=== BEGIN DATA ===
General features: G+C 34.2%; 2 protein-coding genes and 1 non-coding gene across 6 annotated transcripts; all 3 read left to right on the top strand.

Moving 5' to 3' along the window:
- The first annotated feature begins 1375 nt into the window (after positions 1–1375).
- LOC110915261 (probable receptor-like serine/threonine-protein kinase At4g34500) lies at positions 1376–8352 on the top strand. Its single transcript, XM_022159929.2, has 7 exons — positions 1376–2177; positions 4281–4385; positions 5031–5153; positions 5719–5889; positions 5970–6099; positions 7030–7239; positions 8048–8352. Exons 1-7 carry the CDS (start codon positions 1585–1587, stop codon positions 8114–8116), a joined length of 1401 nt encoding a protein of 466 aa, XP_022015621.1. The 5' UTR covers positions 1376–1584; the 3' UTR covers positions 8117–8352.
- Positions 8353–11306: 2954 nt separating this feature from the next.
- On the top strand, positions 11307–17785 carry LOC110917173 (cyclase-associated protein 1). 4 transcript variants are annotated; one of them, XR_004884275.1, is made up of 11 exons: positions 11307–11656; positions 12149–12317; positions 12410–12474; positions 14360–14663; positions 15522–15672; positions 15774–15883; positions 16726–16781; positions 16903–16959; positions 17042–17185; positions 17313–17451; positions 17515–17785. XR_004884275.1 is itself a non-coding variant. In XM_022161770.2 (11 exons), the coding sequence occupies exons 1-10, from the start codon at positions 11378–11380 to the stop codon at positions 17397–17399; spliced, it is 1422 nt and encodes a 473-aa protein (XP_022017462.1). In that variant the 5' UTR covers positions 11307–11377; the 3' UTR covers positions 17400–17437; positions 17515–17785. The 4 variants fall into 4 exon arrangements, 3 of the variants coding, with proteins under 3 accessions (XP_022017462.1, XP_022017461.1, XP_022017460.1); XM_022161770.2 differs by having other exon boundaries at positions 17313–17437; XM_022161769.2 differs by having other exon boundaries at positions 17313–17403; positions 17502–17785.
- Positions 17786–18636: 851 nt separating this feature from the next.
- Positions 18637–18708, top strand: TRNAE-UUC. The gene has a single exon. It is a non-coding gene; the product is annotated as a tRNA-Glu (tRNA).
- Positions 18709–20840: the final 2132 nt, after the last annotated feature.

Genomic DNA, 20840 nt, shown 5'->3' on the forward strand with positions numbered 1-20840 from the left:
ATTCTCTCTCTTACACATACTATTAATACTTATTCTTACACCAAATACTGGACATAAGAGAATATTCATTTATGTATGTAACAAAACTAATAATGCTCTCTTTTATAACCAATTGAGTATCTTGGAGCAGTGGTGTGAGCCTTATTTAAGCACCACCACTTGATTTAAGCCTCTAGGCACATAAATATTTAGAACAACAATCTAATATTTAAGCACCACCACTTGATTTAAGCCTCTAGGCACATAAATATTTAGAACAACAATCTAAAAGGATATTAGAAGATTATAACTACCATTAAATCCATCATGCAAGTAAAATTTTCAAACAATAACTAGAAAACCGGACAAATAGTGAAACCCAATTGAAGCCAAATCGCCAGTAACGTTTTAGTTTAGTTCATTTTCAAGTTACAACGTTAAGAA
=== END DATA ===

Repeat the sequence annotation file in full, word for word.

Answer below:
General features: G+C 34.2%; 2 protein-coding genes and 1 non-coding gene across 6 annotated transcripts; all 3 read left to right on the top strand.

Moving 5' to 3' along the window:
- The first annotated feature begins 1375 nt into the window (after positions 1–1375).
- LOC110915261 (probable receptor-like serine/threonine-protein kinase At4g34500) lies at positions 1376–8352 on the top strand. Its single transcript, XM_022159929.2, has 7 exons — positions 1376–2177; positions 4281–4385; positions 5031–5153; positions 5719–5889; positions 5970–6099; positions 7030–7239; positions 8048–8352. Exons 1-7 carry the CDS (start codon positions 1585–1587, stop codon positions 8114–8116), a joined length of 1401 nt encoding a protein of 466 aa, XP_022015621.1. The 5' UTR covers positions 1376–1584; the 3' UTR covers positions 8117–8352.
- Positions 8353–11306: 2954 nt separating this feature from the next.
- On the top strand, positions 11307–17785 carry LOC110917173 (cyclase-associated protein 1). 4 transcript variants are annotated; one of them, XR_004884275.1, is made up of 11 exons: positions 11307–11656; positions 12149–12317; positions 12410–12474; positions 14360–14663; positions 15522–15672; positions 15774–15883; positions 16726–16781; positions 16903–16959; positions 17042–17185; positions 17313–17451; positions 17515–17785. XR_004884275.1 is itself a non-coding variant. In XM_022161770.2 (11 exons), the coding sequence occupies exons 1-10, from the start codon at positions 11378–11380 to the stop codon at positions 17397–17399; spliced, it is 1422 nt and encodes a 473-aa protein (XP_022017462.1). In that variant the 5' UTR covers positions 11307–11377; the 3' UTR covers positions 17400–17437; positions 17515–17785. The 4 variants fall into 4 exon arrangements, 3 of the variants coding, with proteins under 3 accessions (XP_022017462.1, XP_022017461.1, XP_022017460.1); XM_022161770.2 differs by having other exon boundaries at positions 17313–17437; XM_022161769.2 differs by having other exon boundaries at positions 17313–17403; positions 17502–17785.
- Positions 17786–18636: 851 nt separating this feature from the next.
- Positions 18637–18708, top strand: TRNAE-UUC. The gene has a single exon. It is a non-coding gene; the product is annotated as a tRNA-Glu (tRNA).
- Positions 18709–20840: the final 2132 nt, after the last annotated feature.

Genomic DNA, 20840 nt, shown 5'->3' on the forward strand with positions numbered 1-20840 from the left:
ATTCTCTCTCTTACACATACTATTAATACTTATTCTTACACCAAATACTGGACATAAGAGAATATTCATTTATGTATGTAACAAAACTAATAATGCTCTCTTTTATAACCAATTGAGTATCTTGGAGCAGTGGTGTGAGCCTTATTTAAGCACCACCACTTGATTTAAGCCTCTAGGCACATAAATATTTAGAACAACAATCTAATATTTAAGCACCACCACTTGATTTAAGCCTCTAGGCACATAAATATTTAGAACAACAATCTAAAAGGATATTAGAAGATTATAACTACCATTAAATCCATCATGCAAGTAAAATTTTCAAACAATAACTAGAAAACCGGACAAATAGTGAAACCCAATTGAAGCCAAATCGCCAGTAACGTTTTAGTTTAGTTCATTTTCAAGTTACAACGTTAAGAA